The tyranny of distance has long been said to put Australia at a disadvantage in terms of its trading and economic relations with the rest of the world. But in sporting terms, the country's isolation can be a massive benefit, and for no team is this more apparent than for the Socceroos.
In nearly four decades, the national team has been virtually unbeatable at "Fortress Australia", particularly when they play in Sydney, where in recent times they have enjoyed their greatest success.
It was at Stadium Australia nearly three years ago that the Socceroos, led by Ange Postecoglou and Mile Jedinak, won the Asian Cup, the first major silverware won by the national men's team.
The Socceroos had the final against South Korea all but wrapped up before their opponents equalised close to the final whistle, ensuring any win would be hard-fought in extra-time.
That was one of Australia's nine wins in 11 competitive games at Olympic Park, having drawn once and lost only one match, against China in 2008, where a second-string and youthful team was fielded in a dead-rubber.
As they head into Wednesday night's do-or-die World Cup qualifier with Honduras, the players and staff take great strength from the fact that they will not only be facing Honduras in this final decider on their own turf but at a venue which holds such positive memories for them.
"We have traditionally had a great home record. I mentioned last time, part of that is because so many of our players do play abroad, playing at home takes extra significance to them because they rarely get to do it," Postecoglou said.
"Their club football is played on the other side of the world so the opportunity to play in front of Australian supporters and family and friends, I think it does give our national team a lift."
But the boost is not just from the players' nearest and dearest. Being in familiar surroundings builds confidence and brings a sense of ease, allowing them to focus fully on the job in hand without extraneous distractions.
"In terms of the conditions, that makes a difference as well. You know when you play away from home that you are up against it in every aspect.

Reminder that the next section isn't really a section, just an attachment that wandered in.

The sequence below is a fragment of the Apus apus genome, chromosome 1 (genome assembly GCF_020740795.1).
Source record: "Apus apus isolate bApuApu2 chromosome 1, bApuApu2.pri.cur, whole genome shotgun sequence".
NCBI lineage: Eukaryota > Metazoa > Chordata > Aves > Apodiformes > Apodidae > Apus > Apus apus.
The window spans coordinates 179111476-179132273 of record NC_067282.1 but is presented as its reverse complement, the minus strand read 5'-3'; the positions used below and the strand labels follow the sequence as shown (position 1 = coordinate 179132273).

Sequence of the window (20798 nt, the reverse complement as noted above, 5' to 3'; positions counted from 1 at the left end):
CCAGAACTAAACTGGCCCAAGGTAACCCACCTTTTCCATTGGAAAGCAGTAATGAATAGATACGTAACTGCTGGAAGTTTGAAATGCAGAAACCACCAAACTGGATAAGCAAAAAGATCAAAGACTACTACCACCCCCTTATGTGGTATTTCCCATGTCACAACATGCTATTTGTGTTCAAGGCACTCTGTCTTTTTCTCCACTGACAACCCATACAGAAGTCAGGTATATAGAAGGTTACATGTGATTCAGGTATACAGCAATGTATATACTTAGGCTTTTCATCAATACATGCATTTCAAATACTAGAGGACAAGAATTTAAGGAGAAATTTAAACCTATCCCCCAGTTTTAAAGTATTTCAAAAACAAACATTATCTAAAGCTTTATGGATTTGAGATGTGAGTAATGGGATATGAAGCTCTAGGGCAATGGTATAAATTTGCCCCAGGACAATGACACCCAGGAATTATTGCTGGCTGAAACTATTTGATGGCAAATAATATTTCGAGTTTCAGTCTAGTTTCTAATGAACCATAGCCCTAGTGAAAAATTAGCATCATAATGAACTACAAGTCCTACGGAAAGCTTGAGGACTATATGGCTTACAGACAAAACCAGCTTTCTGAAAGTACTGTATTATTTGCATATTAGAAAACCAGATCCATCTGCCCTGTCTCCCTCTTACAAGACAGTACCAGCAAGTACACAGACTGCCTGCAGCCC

"From what I understand there will be over 70,000 here tomorrow [Wednesday evening] which is going to be a great atmosphere and I feel the players will enjoy playing in that sort of stadium," Postecoglou, who has often in the past urged supporters to create an intimidating atmosphere, said.
Jedinak, who has spent his life playing in front of big crowds for his club teams and country - including captaining Crystal Palace in an FA Cup final - concurred."You play abroad, you don't get to play in front of family and friends and the Australian public in general. It's always extra special - I would be kidding to say it wasn't.The only other qualifier Australia lost came against New Zealand in 1981.
By contrast, Honduras are battling an ominous away record and what media and fans are dubbing as a "five-minute curse". Only once in eight away games throughout their two qualifying phases have Los Catrachos won on the road, a 2-1 win over the bottom placed Trinidad and Tobago.
The strength of Honduras hinged on the intimidating atmosphere and harsh conditions of Estadio Olimpico in San Pedro Sula and having failed to gained a major advantage over Australia in their home fixture, they will now be forced to buck their trend on the road.
But in a country that has an abundance of superstition attached to its football, none is more precarious than the late-game "curse". Their inability to see out leads to their conclusion has supporters and pundits believing in a jinx hovering above the team. Honduras frequently collapse late in games and throw away leads in the final minutes of competitive matches.
Four times during their road to Russia, Honduras squandered one-goal leads in the final five minutes. It happened first against rivals El Salvador in a 2-2 draw. Then Panama equalised late during a 2-2 draw in the second stage before USA nabbed a late equaliser in September's 1-1 draw in San Pedro Sula. Costa Rica were the latest, scoring deep in injury time in October to make it 1-1.
They weren't immune either in the 2016 Olympics and what some Hondurans are dubbing as "the curse" hasn't gone unnoticed by their coach, Jose Luis Pinto.
"Due to some of those mistakes, we're here in the intercontinental play-off instead of going straight to the World Cup," Pinto said. "We will definitely do some things to address that, mental and tactical."
Michael Lynch, The Age's expert on soccer, has had extensive experience of high level journalism in the UK and Australia. Michael has covered the Socceroos through Asia, Europe and South America in their past three World Cup campaigns. He has also reported on Grands Prix and top class motor sport from Asia and Europe. He has won several national media awards for both sports and industry journalism.
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